A quick post about poetry and the attack on Paris
Murray read a series of poems from his new book, Shaggy Magpie Songs. A piece that went down particularly well described a meeting between the young Murray Edmond and Jean-Paul Sartre beside the Waikato River. The two men talked extravagantly, and perhaps drunkenly, about the meaning of life, before the great philosopher made a pass at a young woman who had wandered out of the local pub. The woman and Sartre ended up jumping in the Waikato. Murray ended up bemused.
The audience loved the poem, and not only because of the half-mocking, half-reverential Left Bank accent in which Murray delivered Sartre's lines.
With his intellectual bravura, unabashed concupiscence, and political elan, Jean-Paul Sartre represents much of what I admire about French culture, or a part of French culture. Sartre also represents the antithesis of the life-denying creed of ISIS. No wonder that the suicidal volunteers of ISIS aimed their weapons at the Parisian streets and cafes that Sartre made into a workshop.
The Islamophobes who have responded to the Paris atrocities with demands for the mass deportation of Muslims and the carpet bombing of Middle Eastern cities are the corollary of ISIS, rather than genuine opponents of the group's ideology. When they assert that secular Islam is a contradiction in terms, and that a true Muslim is a violent opponent of civil society and democracy, they echo the pronouncements of ISIS.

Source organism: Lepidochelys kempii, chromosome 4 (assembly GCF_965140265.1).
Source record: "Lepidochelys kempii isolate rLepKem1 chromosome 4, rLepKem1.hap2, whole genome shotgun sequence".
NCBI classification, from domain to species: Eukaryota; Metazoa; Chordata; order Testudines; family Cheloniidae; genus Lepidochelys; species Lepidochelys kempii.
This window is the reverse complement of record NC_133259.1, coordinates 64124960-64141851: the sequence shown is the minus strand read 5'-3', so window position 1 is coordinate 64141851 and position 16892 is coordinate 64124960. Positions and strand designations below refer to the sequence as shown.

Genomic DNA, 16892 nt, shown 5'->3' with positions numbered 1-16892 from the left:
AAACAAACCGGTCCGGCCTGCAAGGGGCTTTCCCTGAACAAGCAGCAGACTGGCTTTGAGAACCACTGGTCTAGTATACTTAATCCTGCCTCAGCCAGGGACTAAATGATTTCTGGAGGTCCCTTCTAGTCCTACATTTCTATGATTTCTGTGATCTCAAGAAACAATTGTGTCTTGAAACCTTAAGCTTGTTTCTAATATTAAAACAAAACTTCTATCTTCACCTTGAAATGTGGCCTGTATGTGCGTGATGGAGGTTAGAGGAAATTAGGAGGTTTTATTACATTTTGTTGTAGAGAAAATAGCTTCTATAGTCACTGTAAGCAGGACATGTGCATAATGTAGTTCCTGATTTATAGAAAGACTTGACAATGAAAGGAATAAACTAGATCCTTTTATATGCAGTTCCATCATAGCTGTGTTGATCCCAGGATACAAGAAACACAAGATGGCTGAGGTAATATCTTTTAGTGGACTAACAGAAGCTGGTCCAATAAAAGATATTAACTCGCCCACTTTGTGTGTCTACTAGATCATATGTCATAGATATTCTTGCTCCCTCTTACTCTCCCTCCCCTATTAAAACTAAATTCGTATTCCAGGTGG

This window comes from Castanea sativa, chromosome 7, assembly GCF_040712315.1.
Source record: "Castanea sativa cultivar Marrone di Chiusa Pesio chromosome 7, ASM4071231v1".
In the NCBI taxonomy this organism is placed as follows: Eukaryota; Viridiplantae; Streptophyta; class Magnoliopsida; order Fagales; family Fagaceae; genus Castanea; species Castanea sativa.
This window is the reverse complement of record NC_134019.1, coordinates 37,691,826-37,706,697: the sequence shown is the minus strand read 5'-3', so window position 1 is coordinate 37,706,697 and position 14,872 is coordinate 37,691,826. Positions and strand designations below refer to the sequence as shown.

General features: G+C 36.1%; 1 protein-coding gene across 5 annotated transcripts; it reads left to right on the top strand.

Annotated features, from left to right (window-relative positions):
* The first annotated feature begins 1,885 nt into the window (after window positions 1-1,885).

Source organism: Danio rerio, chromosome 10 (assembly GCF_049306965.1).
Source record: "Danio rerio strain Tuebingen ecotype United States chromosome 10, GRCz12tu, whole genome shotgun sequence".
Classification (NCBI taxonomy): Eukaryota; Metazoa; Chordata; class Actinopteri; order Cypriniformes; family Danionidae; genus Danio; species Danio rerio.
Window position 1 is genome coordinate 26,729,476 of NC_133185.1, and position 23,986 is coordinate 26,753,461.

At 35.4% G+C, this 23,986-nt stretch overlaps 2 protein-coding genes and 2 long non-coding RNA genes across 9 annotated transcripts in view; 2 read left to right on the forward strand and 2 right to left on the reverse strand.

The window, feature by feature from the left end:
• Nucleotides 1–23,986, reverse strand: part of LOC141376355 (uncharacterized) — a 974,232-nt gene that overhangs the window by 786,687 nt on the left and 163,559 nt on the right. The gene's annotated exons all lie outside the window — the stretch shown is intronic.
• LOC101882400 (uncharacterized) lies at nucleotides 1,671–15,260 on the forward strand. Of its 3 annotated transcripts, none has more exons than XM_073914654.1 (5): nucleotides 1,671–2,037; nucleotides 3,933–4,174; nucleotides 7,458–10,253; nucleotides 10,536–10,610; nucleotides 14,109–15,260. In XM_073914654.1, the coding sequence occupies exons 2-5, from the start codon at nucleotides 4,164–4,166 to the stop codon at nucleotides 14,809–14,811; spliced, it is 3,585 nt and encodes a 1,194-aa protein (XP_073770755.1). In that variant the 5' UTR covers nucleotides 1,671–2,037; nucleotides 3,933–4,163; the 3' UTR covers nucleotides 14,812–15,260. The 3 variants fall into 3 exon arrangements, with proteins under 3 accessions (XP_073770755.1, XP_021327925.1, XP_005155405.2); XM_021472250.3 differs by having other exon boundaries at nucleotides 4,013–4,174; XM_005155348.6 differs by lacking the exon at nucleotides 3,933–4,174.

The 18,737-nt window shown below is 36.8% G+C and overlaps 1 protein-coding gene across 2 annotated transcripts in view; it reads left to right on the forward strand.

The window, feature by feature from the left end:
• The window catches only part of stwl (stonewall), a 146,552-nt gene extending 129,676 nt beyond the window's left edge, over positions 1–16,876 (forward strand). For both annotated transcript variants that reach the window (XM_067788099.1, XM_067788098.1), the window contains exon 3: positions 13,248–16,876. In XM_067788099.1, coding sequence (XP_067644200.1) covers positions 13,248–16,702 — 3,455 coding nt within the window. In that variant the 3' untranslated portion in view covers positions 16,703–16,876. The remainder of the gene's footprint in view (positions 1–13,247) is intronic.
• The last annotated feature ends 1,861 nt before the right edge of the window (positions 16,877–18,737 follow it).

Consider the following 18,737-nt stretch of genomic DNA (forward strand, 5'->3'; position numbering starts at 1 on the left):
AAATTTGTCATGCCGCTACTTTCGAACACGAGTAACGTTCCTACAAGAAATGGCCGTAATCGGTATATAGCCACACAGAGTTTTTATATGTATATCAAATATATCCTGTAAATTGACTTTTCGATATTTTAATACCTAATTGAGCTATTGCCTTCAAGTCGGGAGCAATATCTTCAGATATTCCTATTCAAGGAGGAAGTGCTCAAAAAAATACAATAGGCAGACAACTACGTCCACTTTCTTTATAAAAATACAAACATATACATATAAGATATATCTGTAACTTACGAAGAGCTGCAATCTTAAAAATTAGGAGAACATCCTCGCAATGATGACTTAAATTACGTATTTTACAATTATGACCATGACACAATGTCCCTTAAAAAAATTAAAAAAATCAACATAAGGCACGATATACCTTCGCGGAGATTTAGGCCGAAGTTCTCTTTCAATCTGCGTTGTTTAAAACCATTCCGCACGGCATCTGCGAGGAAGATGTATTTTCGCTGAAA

The Islamophobes claim that the collective punishment of Muslims is necessary if ISIS is to be defeated. They cannot acknowledge that ISIS is being defeated right now, in the Middle East, by secular Muslims. In the latest issue of the New York Review of Books Jonathan Steele describes how left-wing Kurds, whose militia include hundreds of female volunteers, have liberated a series of towns from ISIS and created their own state in northern Syria. Auckland's Kurdish community has marched down Queen Street to show its support for the fight by their compatriots against ISIS.
The Kurds defeating ISIS in northern Syria have much more in common with Jean-Paul Sartre than they do with the likes of the late and unlamented Jihadi John.
[Posted by Scott Hamilton]